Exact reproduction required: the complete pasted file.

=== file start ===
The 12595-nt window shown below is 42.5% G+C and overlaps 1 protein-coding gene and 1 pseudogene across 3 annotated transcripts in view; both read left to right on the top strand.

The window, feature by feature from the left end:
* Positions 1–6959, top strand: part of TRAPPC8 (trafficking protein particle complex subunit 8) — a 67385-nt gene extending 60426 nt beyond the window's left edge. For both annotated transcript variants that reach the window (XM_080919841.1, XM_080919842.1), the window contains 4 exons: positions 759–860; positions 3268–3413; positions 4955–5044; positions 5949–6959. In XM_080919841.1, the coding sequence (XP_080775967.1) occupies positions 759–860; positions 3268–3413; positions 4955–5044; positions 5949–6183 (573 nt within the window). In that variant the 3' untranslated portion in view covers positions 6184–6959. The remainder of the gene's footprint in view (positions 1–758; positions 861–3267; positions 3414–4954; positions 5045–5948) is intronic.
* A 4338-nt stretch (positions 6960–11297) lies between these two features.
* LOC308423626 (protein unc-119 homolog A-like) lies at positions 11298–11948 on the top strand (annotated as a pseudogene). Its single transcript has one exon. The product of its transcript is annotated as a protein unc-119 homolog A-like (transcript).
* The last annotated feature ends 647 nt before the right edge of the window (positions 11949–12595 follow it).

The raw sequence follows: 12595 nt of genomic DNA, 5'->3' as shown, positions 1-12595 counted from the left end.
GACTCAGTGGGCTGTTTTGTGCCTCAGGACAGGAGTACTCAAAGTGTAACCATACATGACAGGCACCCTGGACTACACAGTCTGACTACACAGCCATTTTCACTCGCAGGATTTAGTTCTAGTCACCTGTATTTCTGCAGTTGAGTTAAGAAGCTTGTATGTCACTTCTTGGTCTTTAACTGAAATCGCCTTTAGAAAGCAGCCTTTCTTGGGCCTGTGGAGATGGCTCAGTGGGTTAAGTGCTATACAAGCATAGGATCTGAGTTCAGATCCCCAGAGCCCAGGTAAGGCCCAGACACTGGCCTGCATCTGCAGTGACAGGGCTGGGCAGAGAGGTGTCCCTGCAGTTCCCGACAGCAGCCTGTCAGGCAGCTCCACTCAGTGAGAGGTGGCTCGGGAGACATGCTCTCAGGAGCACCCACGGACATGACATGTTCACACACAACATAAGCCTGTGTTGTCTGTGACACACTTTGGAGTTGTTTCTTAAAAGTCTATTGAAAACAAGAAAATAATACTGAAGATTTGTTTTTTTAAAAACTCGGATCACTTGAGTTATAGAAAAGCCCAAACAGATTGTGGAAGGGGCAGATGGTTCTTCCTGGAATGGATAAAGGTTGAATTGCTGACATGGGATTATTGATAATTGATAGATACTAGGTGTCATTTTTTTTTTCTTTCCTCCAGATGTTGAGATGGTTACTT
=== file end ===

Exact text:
The 12595-nt window shown below is 42.5% G+C and overlaps 1 protein-coding gene and 1 pseudogene across 3 annotated transcripts in view; both read left to right on the top strand.

The window, feature by feature from the left end:
* Positions 1–6959, top strand: part of TRAPPC8 (trafficking protein particle complex subunit 8) — a 67385-nt gene extending 60426 nt beyond the window's left edge. For both annotated transcript variants that reach the window (XM_080919841.1, XM_080919842.1), the window contains 4 exons: positions 759–860; positions 3268–3413; positions 4955–5044; positions 5949–6959. In XM_080919841.1, the coding sequence (XP_080775967.1) occupies positions 759–860; positions 3268–3413; positions 4955–5044; positions 5949–6183 (573 nt within the window). In that variant the 3' untranslated portion in view covers positions 6184–6959. The remainder of the gene's footprint in view (positions 1–758; positions 861–3267; positions 3414–4954; positions 5045–5948) is intronic.
* A 4338-nt stretch (positions 6960–11297) lies between these two features.
* LOC308423626 (protein unc-119 homolog A-like) lies at positions 11298–11948 on the top strand (annotated as a pseudogene). Its single transcript has one exon. The product of its transcript is annotated as a protein unc-119 homolog A-like (transcript).
* The last annotated feature ends 647 nt before the right edge of the window (positions 11949–12595 follow it).

The raw sequence follows: 12595 nt of genomic DNA, 5'->3' as shown, positions 1-12595 counted from the left end.
GACTCAGTGGGCTGTTTTGTGCCTCAGGACAGGAGTACTCAAAGTGTAACCATACATGACAGGCACCCTGGACTACACAGTCTGACTACACAGCCATTTTCACTCGCAGGATTTAGTTCTAGTCACCTGTATTTCTGCAGTTGAGTTAAGAAGCTTGTATGTCACTTCTTGGTCTTTAACTGAAATCGCCTTTAGAAAGCAGCCTTTCTTGGGCCTGTGGAGATGGCTCAGTGGGTTAAGTGCTATACAAGCATAGGATCTGAGTTCAGATCCCCAGAGCCCAGGTAAGGCCCAGACACTGGCCTGCATCTGCAGTGACAGGGCTGGGCAGAGAGGTGTCCCTGCAGTTCCCGACAGCAGCCTGTCAGGCAGCTCCACTCAGTGAGAGGTGGCTCGGGAGACATGCTCTCAGGAGCACCCACGGACATGACATGTTCACACACAACATAAGCCTGTGTTGTCTGTGACACACTTTGGAGTTGTTTCTTAAAAGTCTATTGAAAACAAGAAAATAATACTGAAGATTTGTTTTTTTAAAAACTCGGATCACTTGAGTTATAGAAAAGCCCAAACAGATTGTGGAAGGGGCAGATGGTTCTTCCTGGAATGGATAAAGGTTGAATTGCTGACATGGGATTATTGATAATTGATAGATACTAGGTGTCATTTTTTTTTTCTTTCCTCCAGATGTTGAGATGGTTACTT